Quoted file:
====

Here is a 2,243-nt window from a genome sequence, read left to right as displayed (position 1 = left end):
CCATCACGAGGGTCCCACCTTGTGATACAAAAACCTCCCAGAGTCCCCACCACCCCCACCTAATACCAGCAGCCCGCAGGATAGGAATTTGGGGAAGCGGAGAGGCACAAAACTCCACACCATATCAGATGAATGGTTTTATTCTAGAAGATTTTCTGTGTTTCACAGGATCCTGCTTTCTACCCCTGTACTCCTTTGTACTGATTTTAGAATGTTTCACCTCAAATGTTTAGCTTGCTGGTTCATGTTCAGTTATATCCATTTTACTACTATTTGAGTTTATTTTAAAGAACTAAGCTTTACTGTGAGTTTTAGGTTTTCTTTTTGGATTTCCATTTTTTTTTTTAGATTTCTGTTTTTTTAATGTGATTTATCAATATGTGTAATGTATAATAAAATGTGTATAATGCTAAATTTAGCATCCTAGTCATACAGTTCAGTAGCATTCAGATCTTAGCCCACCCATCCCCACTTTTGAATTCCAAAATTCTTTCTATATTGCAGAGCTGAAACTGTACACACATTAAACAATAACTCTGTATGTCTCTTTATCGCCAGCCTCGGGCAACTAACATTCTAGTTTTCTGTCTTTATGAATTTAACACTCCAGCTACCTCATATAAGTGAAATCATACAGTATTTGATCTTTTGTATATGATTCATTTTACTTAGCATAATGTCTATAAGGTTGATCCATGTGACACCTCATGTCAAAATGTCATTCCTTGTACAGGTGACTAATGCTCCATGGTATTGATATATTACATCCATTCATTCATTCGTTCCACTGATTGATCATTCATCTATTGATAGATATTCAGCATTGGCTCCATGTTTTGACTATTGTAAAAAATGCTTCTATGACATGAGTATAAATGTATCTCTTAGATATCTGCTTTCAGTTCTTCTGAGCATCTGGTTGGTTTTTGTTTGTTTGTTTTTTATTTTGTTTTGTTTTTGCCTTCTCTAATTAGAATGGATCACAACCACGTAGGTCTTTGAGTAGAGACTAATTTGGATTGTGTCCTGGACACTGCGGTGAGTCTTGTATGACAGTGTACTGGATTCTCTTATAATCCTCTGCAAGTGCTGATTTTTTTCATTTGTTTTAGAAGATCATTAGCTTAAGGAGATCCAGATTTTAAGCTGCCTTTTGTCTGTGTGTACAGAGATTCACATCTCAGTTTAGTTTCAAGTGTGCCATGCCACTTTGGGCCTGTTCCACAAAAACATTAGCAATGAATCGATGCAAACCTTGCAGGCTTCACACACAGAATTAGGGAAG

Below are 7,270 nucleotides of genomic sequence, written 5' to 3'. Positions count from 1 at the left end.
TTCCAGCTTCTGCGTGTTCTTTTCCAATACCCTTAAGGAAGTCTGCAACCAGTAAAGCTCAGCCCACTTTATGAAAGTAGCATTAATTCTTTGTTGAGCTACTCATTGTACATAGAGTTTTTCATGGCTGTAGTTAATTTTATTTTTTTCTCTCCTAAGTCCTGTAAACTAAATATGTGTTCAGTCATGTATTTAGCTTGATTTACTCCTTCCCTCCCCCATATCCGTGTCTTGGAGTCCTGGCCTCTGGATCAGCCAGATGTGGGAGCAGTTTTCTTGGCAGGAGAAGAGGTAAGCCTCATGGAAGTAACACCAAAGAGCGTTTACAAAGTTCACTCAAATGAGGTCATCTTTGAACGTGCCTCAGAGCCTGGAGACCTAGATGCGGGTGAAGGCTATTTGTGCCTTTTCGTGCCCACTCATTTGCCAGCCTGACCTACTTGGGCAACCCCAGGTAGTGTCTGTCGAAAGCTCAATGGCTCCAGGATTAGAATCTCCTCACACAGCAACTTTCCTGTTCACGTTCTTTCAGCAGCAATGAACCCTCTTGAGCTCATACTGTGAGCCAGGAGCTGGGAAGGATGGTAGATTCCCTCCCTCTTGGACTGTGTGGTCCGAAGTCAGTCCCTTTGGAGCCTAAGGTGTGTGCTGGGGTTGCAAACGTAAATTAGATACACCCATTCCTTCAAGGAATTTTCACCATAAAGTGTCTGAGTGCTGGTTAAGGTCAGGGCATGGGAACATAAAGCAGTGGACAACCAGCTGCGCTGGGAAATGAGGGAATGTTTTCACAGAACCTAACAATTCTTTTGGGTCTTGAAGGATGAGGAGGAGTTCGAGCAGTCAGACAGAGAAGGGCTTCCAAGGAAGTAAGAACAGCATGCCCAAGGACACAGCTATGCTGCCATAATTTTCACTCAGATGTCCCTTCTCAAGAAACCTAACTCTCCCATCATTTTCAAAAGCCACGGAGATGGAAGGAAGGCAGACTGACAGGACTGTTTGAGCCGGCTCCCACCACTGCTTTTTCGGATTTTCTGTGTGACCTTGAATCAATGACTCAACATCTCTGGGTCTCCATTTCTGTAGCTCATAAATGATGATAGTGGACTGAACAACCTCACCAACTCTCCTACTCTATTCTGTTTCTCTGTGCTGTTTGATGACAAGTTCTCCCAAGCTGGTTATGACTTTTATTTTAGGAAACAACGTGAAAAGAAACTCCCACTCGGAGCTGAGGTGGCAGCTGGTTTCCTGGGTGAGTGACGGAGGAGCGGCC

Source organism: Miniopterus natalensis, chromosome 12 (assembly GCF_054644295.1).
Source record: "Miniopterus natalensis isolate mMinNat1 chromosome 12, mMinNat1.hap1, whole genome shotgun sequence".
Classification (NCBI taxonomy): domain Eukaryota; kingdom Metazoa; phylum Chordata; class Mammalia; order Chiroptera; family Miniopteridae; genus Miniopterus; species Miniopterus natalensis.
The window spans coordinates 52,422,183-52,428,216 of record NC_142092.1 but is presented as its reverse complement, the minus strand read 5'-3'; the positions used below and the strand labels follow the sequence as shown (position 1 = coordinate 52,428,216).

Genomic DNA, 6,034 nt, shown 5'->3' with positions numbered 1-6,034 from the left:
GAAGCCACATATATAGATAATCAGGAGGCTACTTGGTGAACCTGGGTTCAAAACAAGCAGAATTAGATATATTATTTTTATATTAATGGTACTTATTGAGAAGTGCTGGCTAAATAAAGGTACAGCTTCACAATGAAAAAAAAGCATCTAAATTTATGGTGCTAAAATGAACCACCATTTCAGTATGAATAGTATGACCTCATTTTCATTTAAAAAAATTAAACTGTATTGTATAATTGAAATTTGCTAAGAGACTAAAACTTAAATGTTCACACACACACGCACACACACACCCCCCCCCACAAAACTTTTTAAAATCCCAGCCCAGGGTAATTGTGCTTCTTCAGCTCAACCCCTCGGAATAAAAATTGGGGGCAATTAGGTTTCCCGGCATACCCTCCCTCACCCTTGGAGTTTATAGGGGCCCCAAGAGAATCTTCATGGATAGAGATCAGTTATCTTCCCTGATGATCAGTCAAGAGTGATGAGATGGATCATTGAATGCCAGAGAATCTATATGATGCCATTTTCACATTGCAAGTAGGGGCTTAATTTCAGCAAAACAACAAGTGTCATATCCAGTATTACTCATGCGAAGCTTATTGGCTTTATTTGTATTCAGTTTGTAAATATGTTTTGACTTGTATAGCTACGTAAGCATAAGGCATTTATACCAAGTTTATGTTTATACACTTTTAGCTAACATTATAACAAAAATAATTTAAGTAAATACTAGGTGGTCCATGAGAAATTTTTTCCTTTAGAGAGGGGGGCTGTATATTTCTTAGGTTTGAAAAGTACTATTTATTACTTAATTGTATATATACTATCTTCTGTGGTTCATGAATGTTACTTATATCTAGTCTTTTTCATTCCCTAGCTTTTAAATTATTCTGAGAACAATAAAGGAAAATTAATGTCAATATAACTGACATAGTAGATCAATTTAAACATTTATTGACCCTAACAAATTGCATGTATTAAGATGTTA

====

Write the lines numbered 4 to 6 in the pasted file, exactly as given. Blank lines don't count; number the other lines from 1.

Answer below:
TTCCAGCTTCTGCGTGTTCTTTTCCAATACCCTTAAGGAAGTCTGCAACCAGTAAAGCTCAGCCCACTTTATGAAAGTAGCATTAATTCTTTGTTGAGCTACTCATTGTACATAGAGTTTTTCATGGCTGTAGTTAATTTTATTTTTTTCTCTCCTAAGTCCTGTAAACTAAATATGTGTTCAGTCATGTATTTAGCTTGATTTACTCCTTCCCTCCCCCATATCCGTGTCTTGGAGTCCTGGCCTCTGGATCAGCCAGATGTGGGAGCAGTTTTCTTGGCAGGAGAAGAGGTAAGCCTCATGGAAGTAACACCAAAGAGCGTTTACAAAGTTCACTCAAATGAGGTCATCTTTGAACGTGCCTCAGAGCCTGGAGACCTAGATGCGGGTGAAGGCTATTTGTGCCTTTTCGTGCCCACTCATTTGCCAGCCTGACCTACTTGGGCAACCCCAGGTAGTGTCTGTCGAAAGCTCAATGGCTCCAGGATTAGAATCTCCTCACACAGCAACTTTCCTGTTCACGTTCTTTCAGCAGCAATGAACCCTCTTGAGCTCATACTGTGAGCCAGGAGCTGGGAAGGATGGTAGATTCCCTCCCTCTTGGACTGTGTGGTCCGAAGTCAGTCCCTTTGGAGCCTAAGGTGTGTGCTGGGGTTGCAAACGTAAATTAGATACACCCATTCCTTCAAGGAATTTTCACCATAAAGTGTCTGAGTGCTGGTTAAGGTCAGGGCATGGGAACATAAAGCAGTGGACAACCAGCTGCGCTGGGAAATGAGGGAATGTTTTCACAGAACCTAACAATTCTTTTGGGTCTTGAAGGATGAGGAGGAGTTCGAGCAGTCAGACAGAGAAGGGCTTCCAAGGAAGTAAGAACAGCATGCCCAAGGACACAGCTATGCTGCCATAATTTTCACTCAGATGTCCCTTCTCAAGAAACCTAACTCTCCCATCATTTTCAAAAGCCACGGAGATGGAAGGAAGGCAGACTGACAGGACTGTTTGAGCCGGCTCCCACCACTGCTTTTTCGGATTTTCTGTGTGACCTTGAATCAATGACTCAACATCTCTGGGTCTCCATTTCTGTAGCTCATAAATGATGATAGTGGACTGAACAACCTCACCAACTCTCCTACTCTATTCTGTTTCTCTGTGCTGTTTGATGACAAGTTCTCCCAAGCTGGTTATGACTTTTATTTTAGGAAACAACGTGAAAAGAAACTCCCACTCGGAGCTGAGGTGGCAGCTGGTTTCCTGGGTGAGTGACGGAGGAGCGGCC

Source organism: Miniopterus natalensis, chromosome 12 (assembly GCF_054644295.1).
Source record: "Miniopterus natalensis isolate mMinNat1 chromosome 12, mMinNat1.hap1, whole genome shotgun sequence".